Crazy winters seem to be the new normal. We had the temperature in single digits and this week we got a warm chinook wind that hurdled in and pounded us. The wind gusts got over 50 mph and ended up blowing branches out of trees, blowing the she shed over and the bee hive got blown over! The stuff on the front porch also piled up in front of the door and I could not get out one morning.
Annmarie went out to see if the bees survived. They were all still alive but very mad. She had to put the two halves on separate boards and let them sit for 24 hours then went back out to put the hive back together. The sugar water we had given them had crystallized so she diluted it out a bit and put the feeder back on top. I strapped them all together and added a second strap. So now the hive is attached to the fence at three spots and should not blow over again. I think I can fix this in the spring by pounding in three pecker poles around the hive so it cannot blow over. I need to leave about two inches clearance on each side and make space for a second hive to be installed. She ended up getting stung three times over the course of 24 hours getting them upright and fed even with bee suit on.
The she shed will need to be moved and attached to the old clothesline pole. I need to bring over some more gravel and then attach it to the crossbar.
We have been getting virtually no eggs, I collect one egg a day if we are lucky. There are no more raccoons but there is a possum wandering around. The light keeps going out in their coop and that will make a difference. I have fixed the light twice this winter already and on Friday I spotted what I think is the main culprit for stealing the eggs. One of our outside cats was coming out of the nest box when I went in to put away the new feed bags. I think she is the egg thief! So I will go back to collecting eggs every day and I will get rid of the old rooster and let the young one take over. This will hopefully bring the two different groups together.
Friday I managed to get out to the new office and got Mr Professional came out. We crawled up into the attic and started to install insulation. We used all that I had and we still need a single bat to finish it up. It’s about 3/4 complete now. He worked on finishing the wall while I worked on getting the door secured some more and getting the door handle and deadbolt installed. Once I had the handle on the door I moved on to wiring in the overhead lights. I am still on the first light and have never installed trac lighting before. I recognize the need for the trac to be parallel to the wall. We will see how it turns out but some light would be nice.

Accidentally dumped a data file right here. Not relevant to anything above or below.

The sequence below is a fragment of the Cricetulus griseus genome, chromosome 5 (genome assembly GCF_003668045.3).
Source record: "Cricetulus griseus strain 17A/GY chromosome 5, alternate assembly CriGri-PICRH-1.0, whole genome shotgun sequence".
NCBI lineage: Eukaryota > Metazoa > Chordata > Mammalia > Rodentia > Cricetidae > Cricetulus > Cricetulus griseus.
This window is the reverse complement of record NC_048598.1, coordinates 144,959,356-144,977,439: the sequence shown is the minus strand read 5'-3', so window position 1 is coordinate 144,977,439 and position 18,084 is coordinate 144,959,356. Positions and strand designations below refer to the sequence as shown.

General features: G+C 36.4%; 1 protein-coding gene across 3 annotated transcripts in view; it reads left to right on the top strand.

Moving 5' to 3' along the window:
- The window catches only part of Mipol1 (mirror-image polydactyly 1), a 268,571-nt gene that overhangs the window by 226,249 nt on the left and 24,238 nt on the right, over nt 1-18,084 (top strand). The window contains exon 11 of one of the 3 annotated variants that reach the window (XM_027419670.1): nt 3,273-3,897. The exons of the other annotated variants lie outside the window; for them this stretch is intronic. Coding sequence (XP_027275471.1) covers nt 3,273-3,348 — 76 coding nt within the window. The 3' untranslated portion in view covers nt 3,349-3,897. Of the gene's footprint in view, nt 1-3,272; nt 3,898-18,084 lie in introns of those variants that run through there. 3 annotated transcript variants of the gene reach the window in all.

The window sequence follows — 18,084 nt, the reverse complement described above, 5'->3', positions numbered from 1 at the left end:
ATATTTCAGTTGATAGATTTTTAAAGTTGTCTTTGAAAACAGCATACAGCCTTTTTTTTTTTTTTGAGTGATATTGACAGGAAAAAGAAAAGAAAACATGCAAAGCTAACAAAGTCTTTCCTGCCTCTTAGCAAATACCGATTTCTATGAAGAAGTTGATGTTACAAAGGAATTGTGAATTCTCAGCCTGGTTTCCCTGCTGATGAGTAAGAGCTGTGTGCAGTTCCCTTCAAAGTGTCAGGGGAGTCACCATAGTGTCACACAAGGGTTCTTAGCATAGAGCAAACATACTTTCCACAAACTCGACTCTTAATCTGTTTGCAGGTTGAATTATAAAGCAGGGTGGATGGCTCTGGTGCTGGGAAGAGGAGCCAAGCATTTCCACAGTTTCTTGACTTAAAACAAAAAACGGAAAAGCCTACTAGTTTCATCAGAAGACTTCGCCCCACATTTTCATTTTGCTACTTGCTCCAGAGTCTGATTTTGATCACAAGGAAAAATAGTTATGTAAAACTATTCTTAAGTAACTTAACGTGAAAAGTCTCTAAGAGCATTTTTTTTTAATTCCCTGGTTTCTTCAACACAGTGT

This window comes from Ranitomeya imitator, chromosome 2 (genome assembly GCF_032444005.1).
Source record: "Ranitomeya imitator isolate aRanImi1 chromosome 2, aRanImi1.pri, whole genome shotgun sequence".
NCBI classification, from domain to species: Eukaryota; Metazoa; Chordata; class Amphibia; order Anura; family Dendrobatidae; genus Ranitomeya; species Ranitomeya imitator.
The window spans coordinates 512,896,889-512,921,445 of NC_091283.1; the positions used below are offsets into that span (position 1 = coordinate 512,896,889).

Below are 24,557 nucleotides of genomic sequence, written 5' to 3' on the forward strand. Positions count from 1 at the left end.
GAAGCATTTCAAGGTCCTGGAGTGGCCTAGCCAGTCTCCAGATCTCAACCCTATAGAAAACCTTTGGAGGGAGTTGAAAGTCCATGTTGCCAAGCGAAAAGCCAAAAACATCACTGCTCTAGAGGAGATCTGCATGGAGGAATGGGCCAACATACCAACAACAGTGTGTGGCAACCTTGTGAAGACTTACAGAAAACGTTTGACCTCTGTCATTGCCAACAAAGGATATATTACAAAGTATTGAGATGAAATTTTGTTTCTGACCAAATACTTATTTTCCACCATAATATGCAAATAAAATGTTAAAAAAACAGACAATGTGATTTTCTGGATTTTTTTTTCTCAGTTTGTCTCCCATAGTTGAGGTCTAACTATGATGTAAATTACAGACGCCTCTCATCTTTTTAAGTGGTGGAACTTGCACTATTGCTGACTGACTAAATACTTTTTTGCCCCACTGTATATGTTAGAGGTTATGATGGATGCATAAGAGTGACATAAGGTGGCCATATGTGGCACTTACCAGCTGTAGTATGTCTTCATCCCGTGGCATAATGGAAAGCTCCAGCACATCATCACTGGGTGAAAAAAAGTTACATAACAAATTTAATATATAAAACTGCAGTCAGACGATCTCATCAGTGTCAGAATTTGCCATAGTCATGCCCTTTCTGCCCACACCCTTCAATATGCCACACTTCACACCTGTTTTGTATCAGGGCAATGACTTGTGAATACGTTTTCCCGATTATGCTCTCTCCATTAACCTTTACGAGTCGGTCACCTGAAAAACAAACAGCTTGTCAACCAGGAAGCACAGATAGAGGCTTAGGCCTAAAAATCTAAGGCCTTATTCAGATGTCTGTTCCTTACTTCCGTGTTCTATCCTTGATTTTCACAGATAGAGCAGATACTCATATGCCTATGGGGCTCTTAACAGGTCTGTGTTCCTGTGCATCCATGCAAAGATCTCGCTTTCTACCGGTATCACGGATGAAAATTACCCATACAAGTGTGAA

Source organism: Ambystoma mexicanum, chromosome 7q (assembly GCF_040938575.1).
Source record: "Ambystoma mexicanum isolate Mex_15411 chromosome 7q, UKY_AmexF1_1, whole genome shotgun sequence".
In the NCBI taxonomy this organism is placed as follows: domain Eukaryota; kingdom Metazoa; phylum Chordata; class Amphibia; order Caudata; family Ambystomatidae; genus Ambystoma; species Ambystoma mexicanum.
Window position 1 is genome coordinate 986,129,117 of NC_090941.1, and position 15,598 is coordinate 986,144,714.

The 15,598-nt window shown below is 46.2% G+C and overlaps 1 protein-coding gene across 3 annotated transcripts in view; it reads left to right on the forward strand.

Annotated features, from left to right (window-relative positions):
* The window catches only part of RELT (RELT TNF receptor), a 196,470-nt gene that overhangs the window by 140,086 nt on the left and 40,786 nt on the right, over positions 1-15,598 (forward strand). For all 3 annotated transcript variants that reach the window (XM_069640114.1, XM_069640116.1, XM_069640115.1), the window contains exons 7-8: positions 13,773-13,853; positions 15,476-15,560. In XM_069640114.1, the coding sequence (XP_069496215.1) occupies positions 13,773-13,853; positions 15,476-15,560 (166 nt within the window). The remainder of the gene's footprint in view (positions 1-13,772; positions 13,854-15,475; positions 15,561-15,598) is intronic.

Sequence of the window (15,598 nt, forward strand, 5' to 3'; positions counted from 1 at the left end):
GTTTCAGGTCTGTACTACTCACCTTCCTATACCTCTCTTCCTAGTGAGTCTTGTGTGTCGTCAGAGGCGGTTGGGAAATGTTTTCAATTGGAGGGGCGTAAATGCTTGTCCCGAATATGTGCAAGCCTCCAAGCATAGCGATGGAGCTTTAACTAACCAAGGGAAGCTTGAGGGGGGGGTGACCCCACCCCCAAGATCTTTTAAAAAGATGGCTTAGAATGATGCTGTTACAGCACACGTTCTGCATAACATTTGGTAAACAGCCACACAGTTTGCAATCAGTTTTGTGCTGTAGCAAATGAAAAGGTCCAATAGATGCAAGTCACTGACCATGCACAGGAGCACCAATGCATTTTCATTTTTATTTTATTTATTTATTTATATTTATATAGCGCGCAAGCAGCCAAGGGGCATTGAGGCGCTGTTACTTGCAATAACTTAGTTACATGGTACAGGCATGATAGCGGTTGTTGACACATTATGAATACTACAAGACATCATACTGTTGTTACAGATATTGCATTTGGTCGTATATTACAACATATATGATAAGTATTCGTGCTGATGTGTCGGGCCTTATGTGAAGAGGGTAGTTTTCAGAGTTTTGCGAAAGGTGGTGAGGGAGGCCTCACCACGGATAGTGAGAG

I had plans to go out and install the door in the office but it was cold outside, like 1 F when we woke up this morning. I kept thinking it would warm up so I kept delaying going outside. Finally when it got to 5 F I decided that it was good enough. My thought process was I could plug in the little electric heater that is out there and I even went up into the attic and got another one to take out with me.
The plan was simple, cut out the old 2×4 on one side and the top and just install a new one on the inside of them to widen the hole. I attempted this but the first battery gave up after 10 minutes and the second lasted 10 minutes and when I went to get the first one off the charger I realized that the first one was not charging. The battery was too cold and the charger would not send electricity into it. I ended up putting both chargers on the ground in front of the heaters and then going out to feed the animals. I started the tractor, it was a little rough but it started, then left it an an idle to go feed the sheep and horse. I needed the tractor to feed a big bale to the upper cows and the alpaca need another big bale. The tractor needs to warm up a lot before I change out the snow blade and go move big bales. I let it run for about 40 minutes before I took it out. It ran like a champ and I didn’t kill it trying to power into the bale pile to get one out. The alpaca were happy.
I went back out to the office and both batteries were now charged! I cut out the rest of the 2×4 and installed the new boards. Well, I tried to install the door and realized that the opening is no longer too small, it is too big. Sometimes you just cannot win. I ended up cutting two four inch boards on the table saw that were 3/4” thick and installing them on each side of the door frame. I tried only one board but the opening was still too large. After much fussing around I was able to get the door level and square and the door opens and closes relatively easily. I got four screws into it to hold it up and then shut the door. I left both electric heaters running but did turn down their temperatures. When it is this cold the heat pump was only able to keep it 20 degrees warmer than the outside temperature. By the time I got inside after installing the door the temperature was already 48 F. Two hours later the temperature in the office is now 63 degrees! I cannot wait to see what happens when I get the attic insulated.